Photographer Jini Dellaccio, who captured Northwest rock scene, dies at 97
After a long and varied career, which helped define the aesthetics of the Northwest rock ’n’ roll scene, photographer Jini Dellaccio has died at age 97.
Special to The Seattle Times
Jini Dellaccio, whose distinctive photographs documented the Pacific Northwest music scene of the 1960s, and who was the subject of the 2013 documentary “Her Aim Is True,” died at home Thursday (July 3) of undisclosed causes. She was 97.
Karen Whitehead, director of “Her Aim Is True,” which had its world premiere at this past year’s Seattle International Film Festival, described Mrs. Dellaccio as a “real trailblazer.” Not only was the self-taught photographer a female in a male-dominated profession, she didn’t even begin shooting rock bands until she was in her mid-40s.
It was a time when the Northwest music scene was developing its sense of identity, and Mrs. Dellaccio gave the burgeoning scene a visual style. Her memorable black-and-white shot for the cover of the Sonics’ 1966 album “Boom” conveys a sense of American cool that rivaled anything seen on Swinging London’s Carnaby Street. She also drew on the natural picturesque qualities of the region, frequently photographing bands in outdoor settings; despite its title, her cover picture for the Wailers’ 1966 album, “Out of Our Tree,” showed the band most decidedly in a tree, grinning down at the photographer.
Mrs. Dellaccio was born Jini Duckworth on Jan. 31, 1917, in rural Indiana. Her first love was music, and it was while playing saxophone in an all-female swing band during World War II that she met her future husband, Carl Dellaccio. The couple married in 1946 and lived in Chicago, where she attended the Art Institute of Chicago, studying painting.
She initially took up photography as a means of documenting her work as a painter but quickly discovered she had a greater affinity for the camera.
When the couple moved to Long Beach, Calif., in 1953, Mrs. Dellaccio began working as a freelance fashion photographer.
The couple moved to Gig Harbor, Pierce County, in 1961. An exhibition of Mrs. Dellaccio’s work at the Tacoma Art Museum in 1962 attracted local attention; a few years later, she was asked to shoot the cover of the 1965 album “Wailers, Wailers Everywhere,” which introduced her photography to the rock community. Photo shoots with the Sonics, Merrilee Rush and the Daily Flash, among others, quickly followed.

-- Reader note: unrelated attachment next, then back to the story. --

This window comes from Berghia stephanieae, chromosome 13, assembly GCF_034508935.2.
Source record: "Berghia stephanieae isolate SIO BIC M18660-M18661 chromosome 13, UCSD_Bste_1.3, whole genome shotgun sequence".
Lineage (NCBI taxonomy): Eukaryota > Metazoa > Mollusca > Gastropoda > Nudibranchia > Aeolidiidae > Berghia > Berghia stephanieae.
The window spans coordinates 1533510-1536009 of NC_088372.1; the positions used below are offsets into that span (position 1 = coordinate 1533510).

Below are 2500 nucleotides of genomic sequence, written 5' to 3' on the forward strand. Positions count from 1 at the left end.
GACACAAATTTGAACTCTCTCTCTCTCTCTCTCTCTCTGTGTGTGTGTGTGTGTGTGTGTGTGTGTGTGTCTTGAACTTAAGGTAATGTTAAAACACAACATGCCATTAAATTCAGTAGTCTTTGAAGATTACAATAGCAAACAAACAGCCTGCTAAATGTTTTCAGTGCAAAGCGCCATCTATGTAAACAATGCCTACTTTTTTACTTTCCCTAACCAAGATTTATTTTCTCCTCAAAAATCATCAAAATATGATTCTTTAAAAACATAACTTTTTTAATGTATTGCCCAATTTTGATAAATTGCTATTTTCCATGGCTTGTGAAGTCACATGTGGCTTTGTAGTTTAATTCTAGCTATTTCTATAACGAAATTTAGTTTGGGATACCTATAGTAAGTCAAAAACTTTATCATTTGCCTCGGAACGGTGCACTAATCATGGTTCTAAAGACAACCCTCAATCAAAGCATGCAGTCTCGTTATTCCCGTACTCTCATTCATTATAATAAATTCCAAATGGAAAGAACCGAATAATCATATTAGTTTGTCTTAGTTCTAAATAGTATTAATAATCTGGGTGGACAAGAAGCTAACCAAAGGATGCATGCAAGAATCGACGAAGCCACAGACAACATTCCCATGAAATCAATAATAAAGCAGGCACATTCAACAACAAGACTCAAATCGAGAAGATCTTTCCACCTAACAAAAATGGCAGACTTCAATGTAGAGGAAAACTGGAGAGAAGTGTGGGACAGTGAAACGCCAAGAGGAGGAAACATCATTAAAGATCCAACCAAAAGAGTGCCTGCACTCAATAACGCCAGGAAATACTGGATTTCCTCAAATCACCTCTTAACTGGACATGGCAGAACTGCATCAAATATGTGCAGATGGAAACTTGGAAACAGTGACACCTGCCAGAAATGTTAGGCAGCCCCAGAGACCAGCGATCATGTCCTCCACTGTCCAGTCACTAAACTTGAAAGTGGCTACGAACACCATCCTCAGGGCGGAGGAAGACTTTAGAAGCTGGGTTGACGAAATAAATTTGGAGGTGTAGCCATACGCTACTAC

“We just loved her photography,” Rush said. “The greatest photographers that I’ve had have been fashion photographers, and she had that background. She did more than just shoot a picture of you. She was very inventive with what she had.”
Her field of subjects broadened when Seattle DJ/promoter Pat O’Day gave her carte blanche to shoot rock shows at what was then called the Coliseum (now KeyArena), enabling her to add photos of the Beach Boys, the Who, the Rolling Stones and other top rock acts to her portfolio. One of her best-known images is a striking 1967 shot of Neil Young, looking down through his raised arms, framed by the long fringe on the arms of his leather jacket. Young struck the pose when Dellaccio asked him to climb onto the roof of his home and “fly like a bird,” as she explained in a 2009 Seattle Times profile.
In the ’70s, Mrs. Dellaccio’s focus changed from rock musicians to architectural photography. When her husband retired, the couple moved to Sequim, Clallam County, and then to Arizona. Dellaccio returned to the Pacific Northwest in 2009, after her husband’s death in 2003, which kicked off renewed interest in her work. The next few years saw regular exhibits of her photos in area galleries, as well as the release of “Her Aim is True,” which further raised her profile.
“While Jini’s aesthetic was rooted in the midcentury tradition of the ‘Northwest School,’ the subjects of her photographs made her work remarkable,” said Larry Reid, the veteran Northwest visual and performing arts activist, who wrote an essay for Mrs. Dellaccio’s photo book, “Rock and Roll: Jini Dellaccio.” “The primitive proto-punk garage rock emerging from blue collar communities around Tacoma was marginalized. We’re lucky that Dellaccio was there to document that important movement.”
Mrs. Dellaccio is survived by two grandsons, Joe and Jan Young; four great-grandchildren, Andy, Kendall and Sam Young and Jessica Green; one great-great-grandson, Jameson Green; and three nieces, Leslie Granger, Jennifer Duckworth and Vicki Seaton.
No public memorial has yet been announced. In lieu of flowers, donations can be sent to: Artist Trust, Carl & Jini Dellaccio Scholarship Fund, 1835 12th Ave., Seattle, WA 98122.
Gillian G. Gaar: email@example.com
Information in this article, originally published July 8, 2014, was corrected July 8, 2014. A previous version of this story incorrectly stated that Mrs. Dellaccio died at a hospice facility. She died at home. Also, Merrilee Rush’s name was misspelled.